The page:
Gov't urged to invest in education, infra to draw more investments, create jobs
MANILA, Philippines—The head of the Trade Union Congress of the Philippines urged the government to invest more in education and infrastructure for the energy and agriculture sectors to draw more investments that would open up more jobs for workers.
“The problem really is the lack of investment, both public and private,” Ernesto Herrera, president of the Trade Union Congress of the Philippines, said when sought for comment on the findings of the government think-tank Philippine Institute for Development Studies that the minimum wage has discouraged the creation of jobs and lowered the employment rate in the country.
“Many of our micro industries are exempted from paying the minimum wage. It could not be true that that is the reason for the very low employment rate,” Herrera said.
According to the former senator, the employment rate is related to investments that generate employment opportunities, and government should invest more in infrastructure, including education (to build the human resource pool needed by businesses), energy (to ensure reasonably priced and stable supply of electricity) and agriculture (to ensure the availability of raw materials for businesses and generate jobs where most of the Filipinos find their livelihood).
“We need competitive costs of electricity, irrigation, farm-to-market roads, training,” Herrera said.
“The private sector will not invest if there is no sufficient justification, meaning they are not convinced that they can make money, because their motivation is profit,” he said.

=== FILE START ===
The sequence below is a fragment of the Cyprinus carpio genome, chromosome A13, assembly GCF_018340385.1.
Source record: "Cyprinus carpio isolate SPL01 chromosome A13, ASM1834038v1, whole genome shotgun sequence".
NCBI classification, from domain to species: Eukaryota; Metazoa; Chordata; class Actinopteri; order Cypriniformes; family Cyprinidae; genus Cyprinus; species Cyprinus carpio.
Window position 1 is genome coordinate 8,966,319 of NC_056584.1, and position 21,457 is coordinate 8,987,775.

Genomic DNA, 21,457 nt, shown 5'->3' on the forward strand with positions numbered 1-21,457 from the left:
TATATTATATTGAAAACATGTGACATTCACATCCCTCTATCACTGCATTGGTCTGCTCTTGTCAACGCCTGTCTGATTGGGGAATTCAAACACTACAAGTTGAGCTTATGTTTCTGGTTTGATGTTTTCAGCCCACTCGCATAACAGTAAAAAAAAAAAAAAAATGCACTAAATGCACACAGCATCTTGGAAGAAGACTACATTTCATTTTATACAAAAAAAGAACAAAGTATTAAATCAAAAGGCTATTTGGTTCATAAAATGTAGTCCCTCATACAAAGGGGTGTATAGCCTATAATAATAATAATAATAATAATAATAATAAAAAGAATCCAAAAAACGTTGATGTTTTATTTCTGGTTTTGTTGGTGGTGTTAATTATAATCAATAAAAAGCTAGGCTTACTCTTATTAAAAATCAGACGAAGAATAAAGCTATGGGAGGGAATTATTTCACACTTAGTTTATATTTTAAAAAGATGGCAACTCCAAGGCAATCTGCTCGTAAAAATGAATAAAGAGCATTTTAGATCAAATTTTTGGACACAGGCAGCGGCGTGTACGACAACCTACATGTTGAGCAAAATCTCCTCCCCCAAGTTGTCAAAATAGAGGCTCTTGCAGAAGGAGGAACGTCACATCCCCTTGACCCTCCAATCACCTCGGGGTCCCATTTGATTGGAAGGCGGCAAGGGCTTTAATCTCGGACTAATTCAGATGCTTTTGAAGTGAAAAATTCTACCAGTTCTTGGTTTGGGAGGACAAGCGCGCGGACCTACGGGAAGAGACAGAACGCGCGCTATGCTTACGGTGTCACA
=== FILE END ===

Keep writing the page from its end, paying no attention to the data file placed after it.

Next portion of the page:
Herrera said the PIDS finding that 60 percent of unemployed were literate only showed that the economy has not been able to produce enough employment opportunities.
Another labor group slammed the PIDS study as “an alibi for the government and employers to reduce wages further” and a “guise for contractualization.”
“The present minimum wage levels are already below living standards, according to the NEDA, and yet they want to suppress it further,” said Gie Relova of Bukluran ng Manggagawang Pilipino.
Both TUCP and BMP representatives agreed that the labor sector has been at the losing end of the tripartite wage system.
“Our experience shows during wage increase deliberations that government and employer representatives gang up on the labor representative. Never has the government representative sided with the labor sector,” Relova said.
Herrera said this has been “normally the case, because democracy works through pressure and the greater pressure is exerted by business.”